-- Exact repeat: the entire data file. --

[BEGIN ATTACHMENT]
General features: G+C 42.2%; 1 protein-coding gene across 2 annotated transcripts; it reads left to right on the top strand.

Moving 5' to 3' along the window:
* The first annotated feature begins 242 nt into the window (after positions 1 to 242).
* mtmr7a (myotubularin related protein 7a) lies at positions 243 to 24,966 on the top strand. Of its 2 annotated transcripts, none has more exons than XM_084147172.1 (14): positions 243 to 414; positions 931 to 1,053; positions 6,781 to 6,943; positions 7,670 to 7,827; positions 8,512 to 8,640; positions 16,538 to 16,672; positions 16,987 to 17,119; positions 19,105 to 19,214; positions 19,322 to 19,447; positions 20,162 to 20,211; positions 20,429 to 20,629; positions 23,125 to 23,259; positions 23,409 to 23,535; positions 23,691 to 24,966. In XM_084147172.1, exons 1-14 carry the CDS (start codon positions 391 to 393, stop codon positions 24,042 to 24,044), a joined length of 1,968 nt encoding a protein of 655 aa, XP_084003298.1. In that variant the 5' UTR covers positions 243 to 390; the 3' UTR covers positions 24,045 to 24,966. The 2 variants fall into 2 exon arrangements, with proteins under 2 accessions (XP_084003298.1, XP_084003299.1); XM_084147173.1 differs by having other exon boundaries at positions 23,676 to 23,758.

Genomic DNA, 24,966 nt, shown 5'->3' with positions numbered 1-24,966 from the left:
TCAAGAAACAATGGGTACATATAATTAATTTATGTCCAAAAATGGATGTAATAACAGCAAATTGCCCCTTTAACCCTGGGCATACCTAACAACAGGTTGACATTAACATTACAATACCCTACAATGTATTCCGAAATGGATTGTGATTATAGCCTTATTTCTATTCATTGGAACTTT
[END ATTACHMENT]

General features: G+C 42.2%; 1 protein-coding gene across 2 annotated transcripts; it reads left to right on the top strand.

Moving 5' to 3' along the window:
* The first annotated feature begins 242 nt into the window (after positions 1 to 242).
* mtmr7a (myotubularin related protein 7a) lies at positions 243 to 24,966 on the top strand. Of its 2 annotated transcripts, none has more exons than XM_084147172.1 (14): positions 243 to 414; positions 931 to 1,053; positions 6,781 to 6,943; positions 7,670 to 7,827; positions 8,512 to 8,640; positions 16,538 to 16,672; positions 16,987 to 17,119; positions 19,105 to 19,214; positions 19,322 to 19,447; positions 20,162 to 20,211; positions 20,429 to 20,629; positions 23,125 to 23,259; positions 23,409 to 23,535; positions 23,691 to 24,966. In XM_084147172.1, exons 1-14 carry the CDS (start codon positions 391 to 393, stop codon positions 24,042 to 24,044), a joined length of 1,968 nt encoding a protein of 655 aa, XP_084003298.1. In that variant the 5' UTR covers positions 243 to 390; the 3' UTR covers positions 24,045 to 24,966. The 2 variants fall into 2 exon arrangements, with proteins under 2 accessions (XP_084003298.1, XP_084003299.1); XM_084147173.1 differs by having other exon boundaries at positions 23,676 to 23,758.

Genomic DNA, 24,966 nt, shown 5'->3' with positions numbered 1-24,966 from the left:
TCAAGAAACAATGGGTACATATAATTAATTTATGTCCAAAAATGGATGTAATAACAGCAAATTGCCCCTTTAACCCTGGGCATACCTAACAACAGGTTGACATTAACATTACAATACCCTACAATGTATTCCGAAATGGATTGTGATTATAGCCTTATTTCTATTCATTGGAACTTT